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It’s cold.
At least by Californian standards, with highs in the mid-forties and overnight lows dipping into the twenties. Accordingly, yesterday I opted for heavy flannel trousers, part of a suit from Samuelsohn that I picked up on eBay—figure Canadians know a thing or two about dressing for the cold. Wool fairisle socks from Lands’ End Canvas kept my toes toasty.
Up top I wore a barleycorn tweed jacket from Paul Stuart. Another fortuitous eBay find—full canvas construction, with soft shoulders, slightly-bellied lapels and horn buttons in a lambswool fabric sourced from France. I bought it for around $70, thinking it was navy, only to find it’s a lighter color my wife identifies as “petrol blue.” Up close, the weave reveals a rich variety of colors.
Under the jacket, I wore a light blue buttondown collar shirt and a Club Monaco merino sweater (a great value on sale). It occurs to me that this is a variation of the Italian background, with the light blue and navy offering a subdued complement to the more adventurous jacket.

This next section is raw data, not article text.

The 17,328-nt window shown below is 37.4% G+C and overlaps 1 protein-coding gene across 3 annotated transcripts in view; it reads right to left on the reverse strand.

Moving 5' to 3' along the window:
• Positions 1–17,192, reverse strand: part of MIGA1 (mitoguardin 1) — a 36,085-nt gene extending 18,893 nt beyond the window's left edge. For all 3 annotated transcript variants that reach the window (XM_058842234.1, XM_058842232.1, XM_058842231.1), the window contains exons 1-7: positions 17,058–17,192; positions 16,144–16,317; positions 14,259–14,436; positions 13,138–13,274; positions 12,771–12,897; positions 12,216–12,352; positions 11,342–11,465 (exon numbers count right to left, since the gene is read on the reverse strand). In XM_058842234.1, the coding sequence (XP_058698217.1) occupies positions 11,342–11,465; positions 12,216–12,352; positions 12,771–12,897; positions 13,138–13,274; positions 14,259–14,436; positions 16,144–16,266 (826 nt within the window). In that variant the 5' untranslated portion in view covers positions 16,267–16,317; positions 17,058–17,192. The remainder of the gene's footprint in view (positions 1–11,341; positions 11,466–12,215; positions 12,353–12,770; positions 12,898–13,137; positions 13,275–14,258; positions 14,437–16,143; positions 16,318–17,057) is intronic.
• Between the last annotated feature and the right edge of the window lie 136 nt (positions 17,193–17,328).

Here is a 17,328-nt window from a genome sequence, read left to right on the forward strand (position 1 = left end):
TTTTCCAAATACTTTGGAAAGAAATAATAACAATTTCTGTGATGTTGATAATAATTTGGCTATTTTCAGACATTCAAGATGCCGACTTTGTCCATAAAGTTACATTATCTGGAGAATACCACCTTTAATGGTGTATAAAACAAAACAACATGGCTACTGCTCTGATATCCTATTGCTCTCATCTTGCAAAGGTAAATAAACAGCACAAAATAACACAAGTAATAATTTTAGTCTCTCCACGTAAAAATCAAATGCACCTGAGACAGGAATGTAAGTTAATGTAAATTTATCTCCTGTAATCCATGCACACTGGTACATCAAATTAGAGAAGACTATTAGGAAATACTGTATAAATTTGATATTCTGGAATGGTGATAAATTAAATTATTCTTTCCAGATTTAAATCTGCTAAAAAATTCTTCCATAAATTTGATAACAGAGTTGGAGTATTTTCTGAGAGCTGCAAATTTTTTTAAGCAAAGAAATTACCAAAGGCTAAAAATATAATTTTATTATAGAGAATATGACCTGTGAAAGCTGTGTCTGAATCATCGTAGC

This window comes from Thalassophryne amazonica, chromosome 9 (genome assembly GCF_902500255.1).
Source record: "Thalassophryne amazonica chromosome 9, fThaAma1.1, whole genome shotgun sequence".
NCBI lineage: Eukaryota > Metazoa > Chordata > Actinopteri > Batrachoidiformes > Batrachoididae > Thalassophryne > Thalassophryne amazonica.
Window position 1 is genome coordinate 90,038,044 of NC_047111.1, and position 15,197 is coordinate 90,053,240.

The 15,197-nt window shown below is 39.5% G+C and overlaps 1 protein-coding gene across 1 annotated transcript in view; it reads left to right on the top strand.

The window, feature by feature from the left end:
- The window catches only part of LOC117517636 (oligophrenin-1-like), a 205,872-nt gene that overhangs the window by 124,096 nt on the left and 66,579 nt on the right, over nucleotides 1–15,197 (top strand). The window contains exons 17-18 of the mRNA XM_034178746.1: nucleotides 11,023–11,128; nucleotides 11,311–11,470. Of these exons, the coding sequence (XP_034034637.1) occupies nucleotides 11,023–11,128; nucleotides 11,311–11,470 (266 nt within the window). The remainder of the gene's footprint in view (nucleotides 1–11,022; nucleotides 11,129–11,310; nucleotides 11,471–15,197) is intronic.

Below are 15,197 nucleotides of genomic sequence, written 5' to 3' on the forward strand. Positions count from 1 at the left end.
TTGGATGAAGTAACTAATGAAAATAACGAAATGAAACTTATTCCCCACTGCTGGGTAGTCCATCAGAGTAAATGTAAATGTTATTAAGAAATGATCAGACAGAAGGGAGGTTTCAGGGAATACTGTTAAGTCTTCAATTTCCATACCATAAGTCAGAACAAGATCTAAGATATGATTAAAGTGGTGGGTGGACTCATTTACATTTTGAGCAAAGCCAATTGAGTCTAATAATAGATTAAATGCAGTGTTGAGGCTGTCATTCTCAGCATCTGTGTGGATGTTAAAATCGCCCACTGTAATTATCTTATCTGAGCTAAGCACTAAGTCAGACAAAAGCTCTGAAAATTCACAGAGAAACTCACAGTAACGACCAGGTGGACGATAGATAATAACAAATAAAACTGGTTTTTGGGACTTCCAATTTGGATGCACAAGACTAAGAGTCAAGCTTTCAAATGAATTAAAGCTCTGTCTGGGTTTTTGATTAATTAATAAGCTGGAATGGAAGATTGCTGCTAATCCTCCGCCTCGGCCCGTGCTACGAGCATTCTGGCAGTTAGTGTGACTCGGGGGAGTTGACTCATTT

Surprisingly, wearing a topcoat proved unnecessary, as this was all I needed to stay warm. Well, this and gloves. And shoes.

It’s cold.

At least by Californian standards, with highs in the mid-forties and overnight lows dipping into the twenties. Accordingly, yesterday I opted for heavy flannel trousers, part of a suit from Samuelsohn that I picked up on eBay—figure Canadians know a thing or two about dressing for the cold. Wool fairisle socks from Lands’ End Canvas kept my toes toasty.

Up top I wore a barleycorn tweed jacket from Paul Stuart. Another fortuitous eBay find—full canvas construction, with soft shoulders, slightly-bellied lapels and horn buttons in a lambswool fabric sourced from France. I bought it for around $70, thinking it was navy, only to find it’s a lighter color my wife identifies as “petrol blue.” Up close, the weave reveals a rich variety of colors.

Under the jacket, I wore a light blue buttondown collar shirt and a Club Monaco merino sweater (a great value on sale). It occurs to me that this is a variation of the Italian background, with the light blue and navy offering a subdued complement to the more adventurous jacket.

Surprisingly, wearing a topcoat proved unnecessary, as this was all I needed to stay warm. Well, this and gloves. And shoes.

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